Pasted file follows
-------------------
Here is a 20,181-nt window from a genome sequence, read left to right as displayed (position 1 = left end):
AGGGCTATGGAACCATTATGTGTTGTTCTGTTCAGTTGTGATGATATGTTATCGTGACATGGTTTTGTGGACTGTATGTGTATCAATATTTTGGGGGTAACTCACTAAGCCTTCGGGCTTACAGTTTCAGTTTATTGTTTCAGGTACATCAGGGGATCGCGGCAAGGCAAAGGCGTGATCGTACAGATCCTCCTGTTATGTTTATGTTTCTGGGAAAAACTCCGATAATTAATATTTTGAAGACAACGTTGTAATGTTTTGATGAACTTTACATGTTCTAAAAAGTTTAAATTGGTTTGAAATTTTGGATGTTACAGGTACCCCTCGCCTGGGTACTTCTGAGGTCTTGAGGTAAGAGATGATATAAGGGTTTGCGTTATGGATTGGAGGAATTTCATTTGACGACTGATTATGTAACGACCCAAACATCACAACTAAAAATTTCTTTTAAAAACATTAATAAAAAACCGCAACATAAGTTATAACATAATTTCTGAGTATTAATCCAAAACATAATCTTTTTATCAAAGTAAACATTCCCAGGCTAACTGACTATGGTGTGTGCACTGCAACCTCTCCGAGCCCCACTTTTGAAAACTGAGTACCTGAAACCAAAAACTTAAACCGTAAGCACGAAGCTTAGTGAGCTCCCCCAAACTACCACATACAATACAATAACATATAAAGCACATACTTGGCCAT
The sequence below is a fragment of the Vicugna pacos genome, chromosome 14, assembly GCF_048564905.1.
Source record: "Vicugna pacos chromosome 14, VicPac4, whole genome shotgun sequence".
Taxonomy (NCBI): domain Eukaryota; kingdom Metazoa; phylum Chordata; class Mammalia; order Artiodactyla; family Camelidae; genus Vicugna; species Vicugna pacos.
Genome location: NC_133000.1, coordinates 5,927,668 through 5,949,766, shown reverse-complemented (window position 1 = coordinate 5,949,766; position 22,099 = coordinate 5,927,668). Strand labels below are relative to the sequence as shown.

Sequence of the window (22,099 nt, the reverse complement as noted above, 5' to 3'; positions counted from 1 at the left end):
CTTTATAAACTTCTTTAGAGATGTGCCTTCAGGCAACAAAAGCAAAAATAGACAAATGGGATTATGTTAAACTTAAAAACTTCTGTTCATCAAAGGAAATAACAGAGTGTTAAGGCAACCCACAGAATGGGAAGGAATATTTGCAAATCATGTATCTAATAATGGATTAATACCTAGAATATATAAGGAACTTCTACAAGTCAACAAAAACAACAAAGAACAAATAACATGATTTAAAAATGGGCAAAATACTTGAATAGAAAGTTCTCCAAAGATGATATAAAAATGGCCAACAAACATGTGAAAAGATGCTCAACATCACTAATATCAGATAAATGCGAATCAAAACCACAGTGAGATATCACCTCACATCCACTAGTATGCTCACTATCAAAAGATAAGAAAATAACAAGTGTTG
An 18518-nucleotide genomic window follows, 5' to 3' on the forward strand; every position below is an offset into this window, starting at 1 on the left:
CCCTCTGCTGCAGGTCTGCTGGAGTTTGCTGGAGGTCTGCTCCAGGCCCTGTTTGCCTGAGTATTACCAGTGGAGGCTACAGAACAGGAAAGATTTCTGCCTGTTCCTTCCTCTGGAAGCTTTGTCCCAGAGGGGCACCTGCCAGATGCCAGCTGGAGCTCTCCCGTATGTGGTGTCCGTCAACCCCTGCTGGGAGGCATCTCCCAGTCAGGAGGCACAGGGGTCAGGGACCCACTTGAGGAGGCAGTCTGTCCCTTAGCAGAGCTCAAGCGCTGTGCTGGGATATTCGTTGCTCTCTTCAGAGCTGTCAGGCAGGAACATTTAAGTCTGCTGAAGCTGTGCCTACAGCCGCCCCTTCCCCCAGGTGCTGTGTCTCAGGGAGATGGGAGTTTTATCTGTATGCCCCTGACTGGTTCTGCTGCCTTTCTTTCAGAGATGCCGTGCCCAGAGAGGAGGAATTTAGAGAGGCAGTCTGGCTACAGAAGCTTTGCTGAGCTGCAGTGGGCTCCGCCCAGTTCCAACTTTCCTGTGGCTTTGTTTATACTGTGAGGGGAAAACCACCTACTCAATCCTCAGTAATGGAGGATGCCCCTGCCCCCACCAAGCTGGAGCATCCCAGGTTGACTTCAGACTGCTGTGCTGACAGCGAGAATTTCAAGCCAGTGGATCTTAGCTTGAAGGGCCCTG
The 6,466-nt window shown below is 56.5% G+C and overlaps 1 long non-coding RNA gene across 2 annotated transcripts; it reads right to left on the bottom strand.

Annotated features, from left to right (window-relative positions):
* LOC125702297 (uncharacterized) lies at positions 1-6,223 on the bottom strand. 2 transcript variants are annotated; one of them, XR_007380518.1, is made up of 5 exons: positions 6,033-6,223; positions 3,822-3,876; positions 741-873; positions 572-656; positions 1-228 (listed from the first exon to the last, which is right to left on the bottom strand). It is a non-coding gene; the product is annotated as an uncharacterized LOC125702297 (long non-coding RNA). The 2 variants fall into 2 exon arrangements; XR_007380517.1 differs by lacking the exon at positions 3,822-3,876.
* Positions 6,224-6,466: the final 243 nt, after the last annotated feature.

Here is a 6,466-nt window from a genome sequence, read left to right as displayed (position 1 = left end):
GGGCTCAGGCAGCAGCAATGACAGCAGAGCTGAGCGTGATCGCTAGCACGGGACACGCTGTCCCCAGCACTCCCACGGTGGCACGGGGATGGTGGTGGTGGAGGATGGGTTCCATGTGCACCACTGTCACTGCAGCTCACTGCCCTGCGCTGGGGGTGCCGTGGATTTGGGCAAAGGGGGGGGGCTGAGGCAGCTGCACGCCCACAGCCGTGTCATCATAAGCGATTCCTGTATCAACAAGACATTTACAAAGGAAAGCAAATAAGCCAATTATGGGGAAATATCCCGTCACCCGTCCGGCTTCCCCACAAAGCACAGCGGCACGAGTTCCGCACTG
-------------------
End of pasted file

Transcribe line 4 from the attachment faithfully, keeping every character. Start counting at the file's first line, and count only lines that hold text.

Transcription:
Source record: "Vicugna pacos chromosome 14, VicPac4, whole genome shotgun sequence".